Friday, April 19, 2013

History of Shroyer Park (Part 2)


[Click here for part 1]

The Shroyer Park area continued to be sparsely populated until the 1940s.  Many of today’s single-family homes were constructed in the 1940s and 1950s.  About 26 percent of the homes in Shroyer Park were constructed between 1940 and 1944; about 19 percent between 1945 and 1949; and about 16 percent in the 1950s.

Upon subdivision in the 1940s, residents of the new homes mostly reflected Dayton’s industrial strength, with employment at companies like Frigidaire, Delco, and, particularly, NCR.  In fact, as an example, of the 21 householders on Constantia Ave. in 1941/42, six had employment with NCR, with jobs as Stock Clerk, Inspector, Assembler, Medical Director, Screw Maker, and Pressman.

 Despite so many homes being constructed soon after World War II, the streetscapes of Shroyer Park do not resemble the repetitious, mass-produced tract-style housing that typified housing of the time period.  The most common housing style by far is the Cap Cod revival, although Shroyer Park also has several other types including bungalows, colonial revival, art deco, and American foursquare.  Balancing out the neighborhood is the much newer Wilmington Place subdivision, across the street from 10 Wilmington Place.  More contemporary multi-family housing has also been constructed, including housing targeted toward University of Dayton students.

Parallel to the settlement and residential development of the neighborhood was the development and growth of institutions in the vicinity, including the Dayton State Hospital, Woodland Cemetery, and the University of Dayton—and later, Hospice of Dayton and 10 Wilmington Place.

Since 1855, this area has been impacted by the property at the southeast corner of Wayne and Wilmington, which has operated as the Southern Ohio Lunatic Asylum, Dayton Asylum for the Insane, and the Dayton State Hospital.  The property now houses the 10 Wilmington Place retirement community.  The Asylum served as and end-point for the Wayne Avenue and Fifth Street Railroad and it led to large state landholdings, not only east of Wilmington Pike, but also land that would become the Children’s Psychiatric Hospital (later the University of Dayton’s Shroyer Park Center), a portion of Woodland Cemetery’s plans for future development, Belmont High School, and farther away, Research Park.  The Research Park property was used as the farm for the institution, and was labored on by asylum patients.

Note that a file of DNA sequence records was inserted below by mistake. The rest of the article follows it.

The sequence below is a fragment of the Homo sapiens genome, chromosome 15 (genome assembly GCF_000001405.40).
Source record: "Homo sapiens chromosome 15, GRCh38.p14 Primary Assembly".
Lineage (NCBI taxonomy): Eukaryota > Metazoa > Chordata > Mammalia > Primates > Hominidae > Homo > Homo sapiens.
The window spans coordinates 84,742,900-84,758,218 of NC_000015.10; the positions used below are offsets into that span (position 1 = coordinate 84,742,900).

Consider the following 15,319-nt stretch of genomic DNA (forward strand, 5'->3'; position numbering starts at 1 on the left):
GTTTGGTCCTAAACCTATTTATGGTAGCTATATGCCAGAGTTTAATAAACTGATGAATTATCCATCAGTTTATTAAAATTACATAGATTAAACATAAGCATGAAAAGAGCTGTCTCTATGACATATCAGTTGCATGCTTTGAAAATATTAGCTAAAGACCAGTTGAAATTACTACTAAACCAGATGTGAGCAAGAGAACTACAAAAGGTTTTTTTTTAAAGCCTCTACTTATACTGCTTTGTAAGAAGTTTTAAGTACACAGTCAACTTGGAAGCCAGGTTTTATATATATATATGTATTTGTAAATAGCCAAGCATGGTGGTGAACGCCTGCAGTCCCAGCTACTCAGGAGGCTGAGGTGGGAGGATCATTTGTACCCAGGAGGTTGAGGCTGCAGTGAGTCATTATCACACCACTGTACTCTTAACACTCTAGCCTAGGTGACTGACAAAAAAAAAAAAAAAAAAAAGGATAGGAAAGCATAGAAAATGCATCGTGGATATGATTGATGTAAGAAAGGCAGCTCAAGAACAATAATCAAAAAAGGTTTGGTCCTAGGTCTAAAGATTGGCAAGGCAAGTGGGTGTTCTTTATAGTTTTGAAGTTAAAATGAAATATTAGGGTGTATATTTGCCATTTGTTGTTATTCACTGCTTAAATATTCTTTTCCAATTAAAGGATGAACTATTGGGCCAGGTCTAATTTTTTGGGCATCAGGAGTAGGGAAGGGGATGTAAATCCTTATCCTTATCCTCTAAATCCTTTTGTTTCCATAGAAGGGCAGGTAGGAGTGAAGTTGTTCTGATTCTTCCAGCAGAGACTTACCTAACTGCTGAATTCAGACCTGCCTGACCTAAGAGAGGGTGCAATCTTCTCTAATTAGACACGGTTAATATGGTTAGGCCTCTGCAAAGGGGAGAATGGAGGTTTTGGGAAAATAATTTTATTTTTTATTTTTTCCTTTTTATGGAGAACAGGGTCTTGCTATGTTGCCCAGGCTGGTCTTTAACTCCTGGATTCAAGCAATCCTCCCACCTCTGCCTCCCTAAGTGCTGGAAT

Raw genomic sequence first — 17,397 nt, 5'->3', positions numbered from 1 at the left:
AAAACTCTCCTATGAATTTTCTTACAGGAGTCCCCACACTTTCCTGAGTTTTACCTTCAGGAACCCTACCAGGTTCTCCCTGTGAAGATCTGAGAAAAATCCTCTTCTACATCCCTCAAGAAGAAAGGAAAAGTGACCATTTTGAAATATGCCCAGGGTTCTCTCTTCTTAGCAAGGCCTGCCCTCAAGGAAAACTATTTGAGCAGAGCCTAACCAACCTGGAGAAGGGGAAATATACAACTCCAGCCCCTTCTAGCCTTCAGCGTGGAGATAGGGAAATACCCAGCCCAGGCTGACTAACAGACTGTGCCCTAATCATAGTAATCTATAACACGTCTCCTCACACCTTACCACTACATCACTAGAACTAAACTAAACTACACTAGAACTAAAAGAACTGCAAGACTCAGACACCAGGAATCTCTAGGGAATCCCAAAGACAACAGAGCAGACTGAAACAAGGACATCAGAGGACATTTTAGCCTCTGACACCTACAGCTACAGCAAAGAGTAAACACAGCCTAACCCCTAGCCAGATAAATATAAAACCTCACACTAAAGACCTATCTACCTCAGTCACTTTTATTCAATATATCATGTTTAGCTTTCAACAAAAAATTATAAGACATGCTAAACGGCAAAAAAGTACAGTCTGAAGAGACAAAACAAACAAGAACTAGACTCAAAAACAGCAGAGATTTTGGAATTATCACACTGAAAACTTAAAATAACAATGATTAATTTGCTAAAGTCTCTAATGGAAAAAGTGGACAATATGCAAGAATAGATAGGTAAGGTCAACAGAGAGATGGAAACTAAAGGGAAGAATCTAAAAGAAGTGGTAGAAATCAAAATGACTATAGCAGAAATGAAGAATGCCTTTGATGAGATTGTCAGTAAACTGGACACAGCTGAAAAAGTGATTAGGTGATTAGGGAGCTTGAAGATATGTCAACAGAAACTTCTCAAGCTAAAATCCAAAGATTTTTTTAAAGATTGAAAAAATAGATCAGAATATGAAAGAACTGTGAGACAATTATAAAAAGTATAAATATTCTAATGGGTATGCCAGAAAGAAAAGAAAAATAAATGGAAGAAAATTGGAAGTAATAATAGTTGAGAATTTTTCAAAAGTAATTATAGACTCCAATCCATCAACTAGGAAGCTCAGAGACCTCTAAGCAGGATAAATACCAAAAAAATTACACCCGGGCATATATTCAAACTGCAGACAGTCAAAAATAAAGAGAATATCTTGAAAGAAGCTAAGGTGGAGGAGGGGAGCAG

Woodland Cemetery was established in 1840 and contains the burial locations of many famous Daytonians including Orville Wright, Wilbur Wright, Paul Laurence Dunbar, John Patterson, James Rittey, Charles Kettering, Edward Deeds, James M. Cox, Erma Bombeck, and Daniel Cooper.  While these sites are not technically located within the Shroyer Park boundaries, the future of the institution and the neighborhood are perpetually interwoven as Woodland owns the property on which Patterson Park fields exist, as well as former state property that extends out the Wilmington Avenue, just south of Wilmington Place subdivision.

Established in 1850, The University of Dayton is the largest coeducational Roman Catholic university in the United States, and the largest private university in Ohio.  UD was recognized in 2006 as the third best university in the country in positive contributions the institution has made to the welfare of its surrounding community.  The school, which is located in the city’s University Park neighborhood, continues to help shape the identity of Shroyer Park.  Along with being home to many University of Dayton students, the school’s Shroyer Park Center is located here.  The Center, acquired in 1991, is located in the former Children’s Psychiatric Hospital at Firwood and Irving.  It serves as research space for the University of Dayton Research Institute. 

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